His light blinds, fades out the growing divide between rich and poor. He invites the darkness into light. He shows people their humanity. But how much longer can he do it from a cup that is being emptied faster than it is filled? He forced me once again to see mas - not diminished with banal obscene “tunes”, grotesque displays of profanity and bits of tinsel but as the giant mirror against which we can hold ourselves. “The mas” which Minsh intones with the passion of a religious zealot is our true gauge. And if every year you see more division in class, in race, in fetes, then that is what we are becoming - uglier.

 

And if more people in cars watch indifferently as a woman’s life is threatened, without so much as honking their horns, then that is the scrappy tinsel we will wear.  And if our lyrics dwindle to single sordid words, then that’s what neglecting our education system, and our culture does. (That’s what not building a library does.) And if the vast Savannah, the grassland in the middle of our teeming city, is turned into a car park, then our movements will become as sterile, as unimaginative, as hard, as that cement. However, the leader of the band, the “mas man”, did it again. Being Minshall, he poured back beauty into our outstretched hands.

 

There it was, in the humanity of the voices of ordinary people who called him from all corners of the country, voices of solidarity who gathered him to themselves as one of their own. Not the politicians, nor the men in the news, but the real people of our country. They gave to him one another, and those who were watching and listening. They reminded us that humanity is not defined by the newsmakers. And Minsh gave back.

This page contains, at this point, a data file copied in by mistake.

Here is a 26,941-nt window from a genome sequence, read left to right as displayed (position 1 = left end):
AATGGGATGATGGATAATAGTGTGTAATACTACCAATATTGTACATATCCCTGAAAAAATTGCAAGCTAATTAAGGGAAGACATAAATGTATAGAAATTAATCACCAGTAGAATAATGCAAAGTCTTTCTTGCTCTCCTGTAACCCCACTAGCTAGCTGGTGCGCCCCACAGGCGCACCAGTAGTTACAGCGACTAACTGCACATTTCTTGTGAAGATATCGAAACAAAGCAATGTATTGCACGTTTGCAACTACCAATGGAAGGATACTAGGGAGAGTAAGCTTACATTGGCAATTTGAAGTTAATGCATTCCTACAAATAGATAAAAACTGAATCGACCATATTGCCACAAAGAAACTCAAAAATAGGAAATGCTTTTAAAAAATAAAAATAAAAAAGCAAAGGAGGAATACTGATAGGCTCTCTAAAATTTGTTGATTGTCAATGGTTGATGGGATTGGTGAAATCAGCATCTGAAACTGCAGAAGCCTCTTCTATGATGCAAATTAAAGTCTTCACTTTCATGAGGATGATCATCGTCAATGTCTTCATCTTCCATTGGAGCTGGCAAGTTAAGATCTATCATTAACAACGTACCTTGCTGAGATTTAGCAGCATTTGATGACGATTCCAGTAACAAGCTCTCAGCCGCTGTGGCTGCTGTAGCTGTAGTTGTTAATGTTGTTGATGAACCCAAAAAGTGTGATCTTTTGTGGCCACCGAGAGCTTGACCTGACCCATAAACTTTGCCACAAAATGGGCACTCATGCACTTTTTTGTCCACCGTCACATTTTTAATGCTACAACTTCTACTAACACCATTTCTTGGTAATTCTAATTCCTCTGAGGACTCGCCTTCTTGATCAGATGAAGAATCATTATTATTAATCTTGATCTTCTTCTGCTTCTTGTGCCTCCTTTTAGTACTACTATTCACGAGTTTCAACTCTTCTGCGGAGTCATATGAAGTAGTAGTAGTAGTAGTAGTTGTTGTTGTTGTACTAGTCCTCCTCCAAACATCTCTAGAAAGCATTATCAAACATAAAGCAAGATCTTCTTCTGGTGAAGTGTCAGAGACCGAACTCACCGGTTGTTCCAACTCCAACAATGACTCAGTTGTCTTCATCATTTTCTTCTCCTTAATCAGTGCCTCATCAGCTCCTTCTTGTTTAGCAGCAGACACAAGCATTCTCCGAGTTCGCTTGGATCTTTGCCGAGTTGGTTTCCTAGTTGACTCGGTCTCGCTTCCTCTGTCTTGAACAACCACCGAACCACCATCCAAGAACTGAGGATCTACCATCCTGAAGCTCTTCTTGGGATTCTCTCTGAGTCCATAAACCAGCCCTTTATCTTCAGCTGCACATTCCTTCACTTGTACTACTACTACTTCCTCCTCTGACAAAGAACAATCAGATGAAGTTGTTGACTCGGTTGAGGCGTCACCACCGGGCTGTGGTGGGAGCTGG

“Stop,” he said, “don’t praise me, don’t make me weep. It’s yours. All that beauty belongs to you. Take it back,” he said, quoting Federico Garcia-Lorca.  “The poem, the song, the painting, is but water drawn from the well of the people, and it must be given back to them in a cup of beauty so that they may drink from it and, in drinking, understand themselves.”

 

Here was a mas man and he wasn’t talking costumes. His familiar face will one day be carved in stone. For now, immortality exacts a price. In his lifetime he will be reviled and worshipped, ridiculed and loved. Only time will smoothen out the creases and accurately mark in stone, book or tablet the sum of his genius and - as we like to say with understatement - his contribution.

 

When I took that television off, my cheeks were wet. I knew I was not alone. That’s what I mean about Trinidad and Tobago. The way the sacred and profane, agony and ecstasy link arms. The way it makes you want to stay.